Funders pull out of Yellowknife’s Healing Drum Society

The Healing Drum Society in Yellowknife is refusing to confirm whether it’s closing its doors, but both Health Canada and the Government of the Northwest Territories say they’re no longer funding programs there.
Funders pull out of Yellowknife’s Healing Drum Society 2:17

It’s been a rocky month for the Healing Drum Society in Yellowknife, but board members are still refusing to tell the CBC what exactly happened, and whether the agency is closing.

A spokesperson for Health Canada says the agency came to the conclusion that the Healing Drum Society in Yellowknife is no longer capable of delivering its residential school survivor support program.  

It stopped funding for the program at Healing Drum earlier this month, and is now looking for a different organization to take it on.

The Government of the Northwest Territories came to a similar conclusion about the Healing Drum, terminating its contract with the society for a healing program for men who have used violence in relationships.

“They no longer had the staff to deliver the program,” says Adrian Barrieau, who works in the GNWT’s justice department. “We came to the mutual conclusion that they were no longer able to perform the delivery of the program.”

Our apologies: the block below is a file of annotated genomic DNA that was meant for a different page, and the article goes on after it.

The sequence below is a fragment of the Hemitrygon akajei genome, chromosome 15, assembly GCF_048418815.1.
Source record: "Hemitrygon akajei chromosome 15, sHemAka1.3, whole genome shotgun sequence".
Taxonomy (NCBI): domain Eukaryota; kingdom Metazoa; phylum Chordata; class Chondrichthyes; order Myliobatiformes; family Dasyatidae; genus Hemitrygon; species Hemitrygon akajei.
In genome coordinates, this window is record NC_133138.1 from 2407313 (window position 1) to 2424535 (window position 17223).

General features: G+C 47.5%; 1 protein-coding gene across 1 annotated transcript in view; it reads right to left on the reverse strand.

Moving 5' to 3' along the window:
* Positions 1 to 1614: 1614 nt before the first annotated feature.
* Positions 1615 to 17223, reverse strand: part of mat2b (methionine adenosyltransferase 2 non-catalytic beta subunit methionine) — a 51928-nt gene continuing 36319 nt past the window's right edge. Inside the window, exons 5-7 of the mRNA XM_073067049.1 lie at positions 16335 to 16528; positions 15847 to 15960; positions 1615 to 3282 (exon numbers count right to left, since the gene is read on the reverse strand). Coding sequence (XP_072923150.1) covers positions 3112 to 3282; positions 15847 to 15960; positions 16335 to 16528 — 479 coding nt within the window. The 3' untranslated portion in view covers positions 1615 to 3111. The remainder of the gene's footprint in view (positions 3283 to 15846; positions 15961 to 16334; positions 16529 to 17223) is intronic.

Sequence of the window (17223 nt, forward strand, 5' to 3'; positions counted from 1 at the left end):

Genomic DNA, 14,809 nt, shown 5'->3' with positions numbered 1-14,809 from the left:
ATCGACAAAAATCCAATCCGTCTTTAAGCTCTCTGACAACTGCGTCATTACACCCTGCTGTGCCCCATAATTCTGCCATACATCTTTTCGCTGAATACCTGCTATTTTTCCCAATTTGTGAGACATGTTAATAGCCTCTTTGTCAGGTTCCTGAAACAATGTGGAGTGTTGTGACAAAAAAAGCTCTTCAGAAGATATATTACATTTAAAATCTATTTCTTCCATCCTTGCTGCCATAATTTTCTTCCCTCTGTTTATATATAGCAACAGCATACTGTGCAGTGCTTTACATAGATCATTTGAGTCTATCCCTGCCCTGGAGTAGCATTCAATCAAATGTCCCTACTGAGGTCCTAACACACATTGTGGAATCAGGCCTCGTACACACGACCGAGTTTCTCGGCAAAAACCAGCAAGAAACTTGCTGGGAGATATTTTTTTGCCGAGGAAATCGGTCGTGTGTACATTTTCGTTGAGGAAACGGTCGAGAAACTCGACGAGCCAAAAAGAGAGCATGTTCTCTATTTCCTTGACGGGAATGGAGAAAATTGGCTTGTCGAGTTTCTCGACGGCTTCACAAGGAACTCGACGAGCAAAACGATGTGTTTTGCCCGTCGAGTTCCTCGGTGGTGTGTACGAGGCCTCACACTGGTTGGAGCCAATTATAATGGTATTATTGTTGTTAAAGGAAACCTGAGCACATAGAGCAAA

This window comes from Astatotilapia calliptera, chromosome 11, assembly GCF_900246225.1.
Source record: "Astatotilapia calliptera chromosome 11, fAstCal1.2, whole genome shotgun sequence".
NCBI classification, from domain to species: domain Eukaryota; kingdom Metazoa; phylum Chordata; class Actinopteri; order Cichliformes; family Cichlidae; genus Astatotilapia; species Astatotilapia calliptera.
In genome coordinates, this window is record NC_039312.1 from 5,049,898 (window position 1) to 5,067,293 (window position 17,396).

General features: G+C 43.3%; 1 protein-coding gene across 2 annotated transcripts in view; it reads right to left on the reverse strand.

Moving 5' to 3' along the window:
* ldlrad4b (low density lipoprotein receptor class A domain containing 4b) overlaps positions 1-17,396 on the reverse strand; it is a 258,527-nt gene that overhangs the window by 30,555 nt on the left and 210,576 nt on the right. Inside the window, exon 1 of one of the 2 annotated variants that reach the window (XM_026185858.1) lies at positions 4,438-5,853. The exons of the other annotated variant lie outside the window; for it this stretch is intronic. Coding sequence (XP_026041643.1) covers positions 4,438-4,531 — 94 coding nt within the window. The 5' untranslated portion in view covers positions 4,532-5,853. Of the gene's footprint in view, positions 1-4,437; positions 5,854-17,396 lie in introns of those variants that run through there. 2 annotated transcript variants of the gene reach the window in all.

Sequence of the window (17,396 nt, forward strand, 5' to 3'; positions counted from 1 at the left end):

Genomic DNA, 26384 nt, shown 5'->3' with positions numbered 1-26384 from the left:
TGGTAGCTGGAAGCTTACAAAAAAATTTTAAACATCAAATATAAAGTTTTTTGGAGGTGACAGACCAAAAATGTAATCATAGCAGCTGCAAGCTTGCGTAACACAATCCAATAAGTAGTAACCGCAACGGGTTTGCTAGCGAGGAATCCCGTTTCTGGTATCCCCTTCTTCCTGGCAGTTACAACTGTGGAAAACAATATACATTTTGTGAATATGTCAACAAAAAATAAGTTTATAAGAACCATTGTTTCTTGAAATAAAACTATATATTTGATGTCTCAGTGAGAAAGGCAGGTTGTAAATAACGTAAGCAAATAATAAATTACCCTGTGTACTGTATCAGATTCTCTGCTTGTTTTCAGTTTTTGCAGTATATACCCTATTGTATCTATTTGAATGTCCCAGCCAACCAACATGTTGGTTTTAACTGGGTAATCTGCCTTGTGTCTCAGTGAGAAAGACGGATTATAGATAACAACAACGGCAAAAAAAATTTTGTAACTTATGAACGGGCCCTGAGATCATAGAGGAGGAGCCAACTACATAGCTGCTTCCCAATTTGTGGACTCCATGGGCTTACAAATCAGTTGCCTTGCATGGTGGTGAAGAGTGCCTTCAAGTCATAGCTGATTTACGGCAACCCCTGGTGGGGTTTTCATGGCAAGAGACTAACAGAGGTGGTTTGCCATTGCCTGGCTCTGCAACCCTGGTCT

Barrieau says his department hopes to continue the program, but nothing has been secured.

Lydia Bardak is executive director of the John Howard Society.

She helped design the men's healing program and is disappointed it’s no longer running.

“There's been a group of men who have benefitted from that,” she say. “My concern is that these men still need ongoing support.”

'Where am I going to go?'

Epikghout Ekpakohak is one of those men.

He’s a residential school survivor who was taking part in the men’s healing program — until he received a call from his counsellor telling him the society was closing.    

“Before she said anything she said ‘Are you sitting down?’” Ekpakohak says. “And I automatically went to ‘What happened, what's going on?’ And she said, ‘We're shutting down, we're being shut down.’”

Ekpakohak says conventional counselling options can't replace the traditional type of healing the society offered.

“A lot of survivors, such as myself, and a lot of people out there don't have a place to go to anymore. Where am I going to go for my trauma? And it's so vital to aboriginal people, this healing process,” Ekpakohak says.

“I can't go anywhere else and feel comfortable. I'm free to express my thoughts and feelings because the staff that I know I do trust. I've come to know them, as friends, as a good support system.”

The Healing Drum refused to comment on the loss of funding or its staffing situation.